Having tried Yorkshire and the north-east in search of cup romance this season, I decided to branch out and go ‘round the mountain’ to that county they call Lancashire in search of some evidence that there was still some life in the 139-year old competition. As you can tell from the title of this post, I was left disappointed. Again.
I’d only known Mark a week - he was, like me, a trainee on the Daily Mail scheme (last year’s cohort) and, like me, had spent time at the Yorkshire Post. More significantly to Saturday’s activities, he was a dyed-in-the-wool Southend supporter and last Sunday, over coffee and Guinness, we had arranged a rendez-vu in Preston for this FA Cup first round tie. It was not a rendez-vu that Ian Fleming would have wrote about, but it was Saturday football nonetheless.
I didn’t know much about Deepdale, and had never set foot in Preston, but I did recall that the National Football Museum was sited there. Thinking this was too good to miss, I looked at earlier trains over the Pennines. In the nick of time, I remembered that the National Football Museum had actually been moved to Manchester. That could have been embarrassing - arriving for the game at 11am, discovering the place was boarded up and having to kill four hours in a town that, it’s fair to say, didn’t have a lot going for it.
The train I did get was like an A-Z of northern gloom. It called at Bradford, Halifax, Burnley, Accrington and Blackburn - the scenery in between these places was often stunning, the places themselves significantly less so. In Accrington, to take one example, the only point of interest I could see was a Tesco Metro. It’s always a bad sign when ubiquitous Tesco can’t be bothered to open a proper supermarket. Also it seems enshrined in law that whenever train passengers pass through Accrington, some bright wag has to do the milk commercial and shout: “Accrington Stanley? Who are they?” “EXACTLY.” Thanks, never heard that one before.
And the chugger was made worse by inevitable gobshite Blackpool-bound stag party, necking bottles of Bud and Corona at five to eleven in the morning and talking in loud voices so that EVERYONE knew that their lives were one long episode of The Inbetweeners. I looked appreciatively skywards when the conductor forced them all to cough up £25 each for replacement tickets. This considerable dent into their beer budget quietened them down very nicely.
Mark had brought his mum along for the occasion - all the way from Southend - which was a nice touch. They’d also brought a spare shirt for me, the first time in years that I’ve worn the colours of a team other than Boston or England! A little weird and a little sad. We used to play Southend regularly, back in the rapidly fading memories of the League Days. One of Mark’s friends, when informed I was a Boston fan, placed a genial hand on my shoulder and said: “You have my deepest sympathies!”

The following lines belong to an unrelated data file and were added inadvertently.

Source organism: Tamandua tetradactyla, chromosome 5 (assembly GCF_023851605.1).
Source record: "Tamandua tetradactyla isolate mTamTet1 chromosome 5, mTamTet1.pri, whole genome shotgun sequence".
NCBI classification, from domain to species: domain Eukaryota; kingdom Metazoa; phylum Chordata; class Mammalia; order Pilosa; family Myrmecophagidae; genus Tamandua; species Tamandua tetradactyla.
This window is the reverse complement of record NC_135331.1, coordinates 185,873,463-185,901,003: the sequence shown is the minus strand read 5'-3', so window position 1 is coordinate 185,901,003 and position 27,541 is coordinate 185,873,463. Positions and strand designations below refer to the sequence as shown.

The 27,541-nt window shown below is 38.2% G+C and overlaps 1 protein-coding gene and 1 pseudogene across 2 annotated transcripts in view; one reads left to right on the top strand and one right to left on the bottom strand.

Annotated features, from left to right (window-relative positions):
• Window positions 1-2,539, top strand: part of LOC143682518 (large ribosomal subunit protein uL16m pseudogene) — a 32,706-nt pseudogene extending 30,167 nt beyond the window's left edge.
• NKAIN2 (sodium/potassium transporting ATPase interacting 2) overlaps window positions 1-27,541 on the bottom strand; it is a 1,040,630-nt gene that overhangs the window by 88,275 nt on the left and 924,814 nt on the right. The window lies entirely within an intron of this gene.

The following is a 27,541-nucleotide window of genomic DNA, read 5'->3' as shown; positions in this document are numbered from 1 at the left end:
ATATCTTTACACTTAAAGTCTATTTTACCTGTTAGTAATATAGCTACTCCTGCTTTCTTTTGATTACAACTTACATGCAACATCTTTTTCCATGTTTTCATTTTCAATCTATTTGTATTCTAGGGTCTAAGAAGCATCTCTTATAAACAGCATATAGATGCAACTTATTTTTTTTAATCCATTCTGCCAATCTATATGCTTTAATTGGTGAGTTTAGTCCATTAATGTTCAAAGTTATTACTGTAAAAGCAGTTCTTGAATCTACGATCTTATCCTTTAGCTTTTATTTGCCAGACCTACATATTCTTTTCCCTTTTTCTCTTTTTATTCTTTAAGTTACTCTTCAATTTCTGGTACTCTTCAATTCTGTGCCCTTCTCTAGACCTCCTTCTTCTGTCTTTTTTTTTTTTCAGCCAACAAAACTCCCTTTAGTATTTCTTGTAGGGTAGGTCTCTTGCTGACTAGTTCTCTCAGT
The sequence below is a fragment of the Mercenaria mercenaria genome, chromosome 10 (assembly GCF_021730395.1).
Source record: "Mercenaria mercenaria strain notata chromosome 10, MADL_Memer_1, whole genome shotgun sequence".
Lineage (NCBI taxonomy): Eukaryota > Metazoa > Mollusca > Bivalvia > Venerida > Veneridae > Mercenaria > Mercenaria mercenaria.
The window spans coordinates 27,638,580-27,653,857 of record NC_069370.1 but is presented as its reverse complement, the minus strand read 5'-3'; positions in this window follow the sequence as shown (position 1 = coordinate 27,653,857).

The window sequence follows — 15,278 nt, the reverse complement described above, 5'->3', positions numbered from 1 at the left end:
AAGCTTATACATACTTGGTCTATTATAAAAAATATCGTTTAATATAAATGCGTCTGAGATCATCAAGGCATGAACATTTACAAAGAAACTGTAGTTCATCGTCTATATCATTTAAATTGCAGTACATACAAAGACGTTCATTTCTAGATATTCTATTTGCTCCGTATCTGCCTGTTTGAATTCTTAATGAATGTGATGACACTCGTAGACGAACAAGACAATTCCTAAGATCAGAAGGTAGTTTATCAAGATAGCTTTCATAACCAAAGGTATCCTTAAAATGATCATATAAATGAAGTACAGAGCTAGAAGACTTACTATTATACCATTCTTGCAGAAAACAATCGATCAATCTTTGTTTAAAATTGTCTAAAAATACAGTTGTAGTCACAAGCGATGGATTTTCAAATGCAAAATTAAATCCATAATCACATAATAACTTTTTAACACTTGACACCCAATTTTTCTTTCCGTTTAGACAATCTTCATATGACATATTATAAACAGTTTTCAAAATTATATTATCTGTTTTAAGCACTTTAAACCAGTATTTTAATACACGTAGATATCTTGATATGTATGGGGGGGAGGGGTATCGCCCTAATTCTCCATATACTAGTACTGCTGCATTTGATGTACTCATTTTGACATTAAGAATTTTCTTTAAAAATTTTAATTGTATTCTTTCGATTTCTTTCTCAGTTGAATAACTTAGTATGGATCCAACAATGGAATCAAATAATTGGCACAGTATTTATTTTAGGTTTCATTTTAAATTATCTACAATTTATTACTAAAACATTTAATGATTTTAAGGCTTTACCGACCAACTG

Deepdale is an immaculate venue, with four tall and contemporary stands and exemplary facilities. Southend are having a great season, keeping Crawley and the Fat Scottish Bastard off the top of League Two, but I was still impressed by the number of travelling fans who’d made the long journey from Essex. I’d say between 4-500 had made the trip, emphasizing the massive difference between League Two support and Conference North support, despite being only two rungs on the ladder. They also outsung the home fans throughout the game.
Although the match ended up in a replay, and there were no goals, it was a very exciting affair which had Mark a quivering wreck and his mother extolling the virtues of football tension as a weight-loss treatment. North End, who have faded badly after a bright start in League One, dominated the first-half and but for the heroics of goalkeeper Luke Daniels, Southend would have been well behind. Peter Gilbert at left-back was run ragged and his nightmare half culminated when he fouled Paul Coutts in the area.
Barry Nicholson stepped up to convert the penalty for Preston but succeeded only in ballooning the ball into the massive ‘no man’s land’ of empty seats separating us from the home fans. At this point, I had the feeling it would be Southend’s day and was proved right.
They dominated the second-half, after manager Paul Sturrock tinkered with the formation and introduced cult hero Bilel Mohsni. The greasy-haired Frenchman was apparently spotted playing in a park and didn’t speak a word of English when he arrived at the club (or so the chant goes). Roaming around the midfield and supporting the forward line, he was outstanding and could have nicked the game for the visitors. Unfortunately for him, Britain’s Brainiest Footballer Clarke Carlisle stood in his way - Preston’s centre-back was simply immense.
The silky Ryan Hall, who had been a match-winner in the week’s earlier games against Oxford United and, erm, Oxford United, came close with a couple of set-pieces but couldn’t break the deadlock. Not to worry, the Southend players soaked up the richly-deserved applause at the final whistle and will no doubt start as favourites in the replay.
Next Match: The long-awaited trip to the Northolme to play noisy neighbours Gainsborough Trinity next Saturday